Characteristics and Related Parameters of Quick Contrast Sensitivity Function in Chinese Ametropia Children : Eye & Contact Lens

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Characteristics and Related Parameters of Quick Contrast Sensitivity Function in Chinese Ametropia Children

Ye, Yuhao M.D.; Xian, Yiyong M.D.; Liu, Fang M.D.; Lu, Zhong-Lin Ph.D.; Zhou, Xingtao M.D., Ph.D.; Zhao, Jing M.D., Ph.D.

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Eye & Contact Lens: Science & Clinical Practice 49(6):p 224-233, June 2023. | DOI: 10.1097/ICL.0000000000000995
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In children who are in the critical period of visual development, amblyopia can result from disturbances in the normal development of visual pathways.1 Approximately 19 million children worldwide have visual impairment caused by retinal disease, glaucoma, cataracts, or uncorrected refractive errors.2 These diseases require early screening and diagnosis3; otherwise, they could lead to a decreased quality of life and increased socioeconomic burden.4 Currently, visual acuity testing is the most commonly used method for visual health screening in children. It assesses the ability to distinguish fine details at maximum contrast using the Snellen or Early Treatment of Diabetic Retinopathy Study (ETDRS) charts, 5 instead of those with different sizes at different contrasts. The contrast sensitivity test measures the contrast threshold at different spatial frequencies, describes the differences in patients with the same visual acuity, 6 and is considered a more comprehensive method for assessing visual function.7 A decrease in contrast sensitivity function (CSF) readings can be observed in some pathologic conditions, such as preterm labor, 8 amblyopia, 9 early glaucoma,6 and multiple sclerosis.10

The contrast sensitivity tests commonly used in clinical practice include alphabetic charts, Pelli–Pobson charts, and raster chart CSV-1000 tests, but these can only test at limited spatial frequencies.11,12 In addition, the clinical use of laboratory CSF tests is limited by their duration of 30 to 60 min per test.13 The quick CSF (qCSF) test program has recently been demonstrated to be accurate and reliable.14–16 Based on the Bayesian adaptive algorithm,17 qCSF tests acquire the CSF curve and the corresponding parameters using 10 digits within 25 stimuli,12 which further improved the feasibility for clinical application. The qCSF test has broadly been used for assessment in amblyopia treatment,18 visual quality,19,20 binocular visual function,21 peripheral vision,22 and retinal function disorder.23,24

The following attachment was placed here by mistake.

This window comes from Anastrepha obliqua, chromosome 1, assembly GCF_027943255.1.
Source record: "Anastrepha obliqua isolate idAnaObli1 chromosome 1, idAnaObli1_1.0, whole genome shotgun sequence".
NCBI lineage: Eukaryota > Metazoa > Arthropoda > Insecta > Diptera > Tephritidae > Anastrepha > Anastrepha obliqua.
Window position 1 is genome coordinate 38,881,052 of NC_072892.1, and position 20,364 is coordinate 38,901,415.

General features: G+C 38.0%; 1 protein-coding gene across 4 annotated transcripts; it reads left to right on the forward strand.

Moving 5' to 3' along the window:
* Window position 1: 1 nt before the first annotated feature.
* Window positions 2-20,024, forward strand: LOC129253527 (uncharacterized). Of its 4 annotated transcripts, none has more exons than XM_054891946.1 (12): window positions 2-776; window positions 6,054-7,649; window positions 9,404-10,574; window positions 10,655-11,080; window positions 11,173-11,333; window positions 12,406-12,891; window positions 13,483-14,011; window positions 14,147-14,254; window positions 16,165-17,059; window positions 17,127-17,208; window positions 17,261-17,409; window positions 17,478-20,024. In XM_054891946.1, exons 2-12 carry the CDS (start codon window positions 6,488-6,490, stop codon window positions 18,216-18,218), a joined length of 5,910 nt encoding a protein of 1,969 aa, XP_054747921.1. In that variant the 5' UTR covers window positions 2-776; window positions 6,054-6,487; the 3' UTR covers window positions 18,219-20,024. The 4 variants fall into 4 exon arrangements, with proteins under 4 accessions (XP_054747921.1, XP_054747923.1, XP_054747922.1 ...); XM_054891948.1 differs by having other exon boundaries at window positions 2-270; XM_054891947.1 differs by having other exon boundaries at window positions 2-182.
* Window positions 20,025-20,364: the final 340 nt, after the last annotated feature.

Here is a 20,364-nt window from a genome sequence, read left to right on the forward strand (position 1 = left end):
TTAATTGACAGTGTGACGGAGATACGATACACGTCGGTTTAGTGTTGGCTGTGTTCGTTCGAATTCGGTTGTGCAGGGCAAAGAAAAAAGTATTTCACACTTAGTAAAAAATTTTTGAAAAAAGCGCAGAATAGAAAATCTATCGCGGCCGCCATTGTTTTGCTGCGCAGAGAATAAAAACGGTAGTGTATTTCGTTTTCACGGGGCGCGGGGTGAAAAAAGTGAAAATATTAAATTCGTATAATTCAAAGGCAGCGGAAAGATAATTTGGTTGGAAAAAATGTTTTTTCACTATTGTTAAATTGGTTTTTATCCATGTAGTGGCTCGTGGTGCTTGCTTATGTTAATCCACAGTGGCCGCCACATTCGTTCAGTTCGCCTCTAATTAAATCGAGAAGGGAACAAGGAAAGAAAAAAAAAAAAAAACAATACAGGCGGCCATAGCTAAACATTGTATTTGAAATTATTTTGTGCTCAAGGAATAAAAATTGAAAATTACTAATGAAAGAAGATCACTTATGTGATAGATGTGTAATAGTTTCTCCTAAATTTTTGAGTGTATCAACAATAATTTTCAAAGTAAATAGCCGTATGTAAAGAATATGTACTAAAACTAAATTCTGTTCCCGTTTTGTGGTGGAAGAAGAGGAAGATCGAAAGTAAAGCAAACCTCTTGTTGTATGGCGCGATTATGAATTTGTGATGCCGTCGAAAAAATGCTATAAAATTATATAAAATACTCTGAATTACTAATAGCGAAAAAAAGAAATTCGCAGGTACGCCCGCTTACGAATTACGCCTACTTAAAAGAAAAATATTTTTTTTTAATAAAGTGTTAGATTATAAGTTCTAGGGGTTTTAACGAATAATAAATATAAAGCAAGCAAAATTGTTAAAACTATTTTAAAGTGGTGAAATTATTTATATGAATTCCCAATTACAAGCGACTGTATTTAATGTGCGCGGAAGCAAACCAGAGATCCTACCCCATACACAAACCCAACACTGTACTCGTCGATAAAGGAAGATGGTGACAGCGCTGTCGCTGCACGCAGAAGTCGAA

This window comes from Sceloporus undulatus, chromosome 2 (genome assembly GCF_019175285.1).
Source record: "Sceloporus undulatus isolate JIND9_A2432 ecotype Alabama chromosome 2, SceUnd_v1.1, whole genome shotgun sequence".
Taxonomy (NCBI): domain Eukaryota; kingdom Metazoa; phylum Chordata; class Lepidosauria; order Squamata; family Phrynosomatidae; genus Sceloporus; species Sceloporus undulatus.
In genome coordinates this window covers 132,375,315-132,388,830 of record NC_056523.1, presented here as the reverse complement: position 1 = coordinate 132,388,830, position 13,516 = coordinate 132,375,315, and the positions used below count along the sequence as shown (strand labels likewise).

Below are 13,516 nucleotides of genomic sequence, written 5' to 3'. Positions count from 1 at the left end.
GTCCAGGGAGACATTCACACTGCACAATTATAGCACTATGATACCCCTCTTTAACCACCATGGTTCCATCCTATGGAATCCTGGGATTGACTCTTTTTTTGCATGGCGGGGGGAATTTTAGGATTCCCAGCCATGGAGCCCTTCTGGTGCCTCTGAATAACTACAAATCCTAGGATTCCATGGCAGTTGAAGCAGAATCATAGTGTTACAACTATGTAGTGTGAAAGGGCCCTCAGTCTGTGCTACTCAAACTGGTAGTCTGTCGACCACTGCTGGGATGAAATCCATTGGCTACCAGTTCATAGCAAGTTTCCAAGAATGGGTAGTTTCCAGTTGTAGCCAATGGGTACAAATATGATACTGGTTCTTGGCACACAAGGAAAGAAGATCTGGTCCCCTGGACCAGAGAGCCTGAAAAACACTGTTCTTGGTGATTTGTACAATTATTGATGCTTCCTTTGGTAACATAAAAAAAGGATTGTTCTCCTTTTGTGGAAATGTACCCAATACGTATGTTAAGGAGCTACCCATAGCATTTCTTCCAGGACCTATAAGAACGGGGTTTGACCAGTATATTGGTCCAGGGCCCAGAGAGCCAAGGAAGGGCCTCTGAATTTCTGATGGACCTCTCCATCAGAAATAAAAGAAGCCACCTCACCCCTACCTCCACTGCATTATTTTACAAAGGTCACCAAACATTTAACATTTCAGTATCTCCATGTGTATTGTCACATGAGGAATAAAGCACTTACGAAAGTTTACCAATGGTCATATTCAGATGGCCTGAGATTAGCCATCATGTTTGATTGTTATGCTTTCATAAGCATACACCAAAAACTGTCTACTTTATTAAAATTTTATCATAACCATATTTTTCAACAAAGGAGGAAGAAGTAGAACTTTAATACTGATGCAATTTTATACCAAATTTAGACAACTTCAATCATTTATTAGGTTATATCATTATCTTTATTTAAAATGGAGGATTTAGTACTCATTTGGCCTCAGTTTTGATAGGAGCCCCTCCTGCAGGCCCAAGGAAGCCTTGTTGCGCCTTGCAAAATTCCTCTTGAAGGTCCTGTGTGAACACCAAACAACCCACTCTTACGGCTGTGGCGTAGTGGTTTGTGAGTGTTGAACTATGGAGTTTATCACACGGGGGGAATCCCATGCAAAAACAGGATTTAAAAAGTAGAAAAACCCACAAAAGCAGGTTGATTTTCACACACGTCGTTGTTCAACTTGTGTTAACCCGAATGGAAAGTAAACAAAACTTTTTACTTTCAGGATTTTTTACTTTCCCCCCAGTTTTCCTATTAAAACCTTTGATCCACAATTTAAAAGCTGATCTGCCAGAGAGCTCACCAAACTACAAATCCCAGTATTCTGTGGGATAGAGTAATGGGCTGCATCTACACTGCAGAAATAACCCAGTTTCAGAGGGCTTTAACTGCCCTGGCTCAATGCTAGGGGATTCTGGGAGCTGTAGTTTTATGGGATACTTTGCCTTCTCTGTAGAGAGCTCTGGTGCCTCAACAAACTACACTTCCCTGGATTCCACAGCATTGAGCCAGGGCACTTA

Previous studies have shown that age is the primary factor affecting CSF in adults with optimal refraction correction,25,26 whereas there is a weak correlation between CSF and age in children with refractive correction.27 However, the characteristics and correlated parameters of qCSF are still unclear in children with unaided acuity. Previous findings suggested that even a 0.25D undercorrection significantly affected the qCSF result.19 Therefore, assessment of the characteristics and correlated parameters of qCSF in ametropia children without refraction correction will help provide a reference for the promotion of qCSF testing. Thus, this study aimed to explore the distribution and related factors of qCSF in Chinese children to further assist optometrists in evaluating pediatric visual health. Toward this goal, qCSF readings in children under unaided acuity were evaluated according to age, sex, and refraction.


This case series study was approved by the Ethics Committee of the Eye and ENT Hospital of Fudan University (2,020,107, date: July 1, 2021) and was conducted according to the tenets of the Declaration of Helsinki. Informed consent was obtained from all the participants and their legal guardians.

This study enrolled children aged 6 to 14 years old who visited the Eye and ENT Hospital of Fudan University between November 2021 and January 2022. The exclusion criteria were (1) history of orthokeratology lenses or low-concentration atropine and other drug use and (2) history of ophthalmic disease, surgery or trauma; history of systemic diseases; and severe psychological or psychiatric diseases.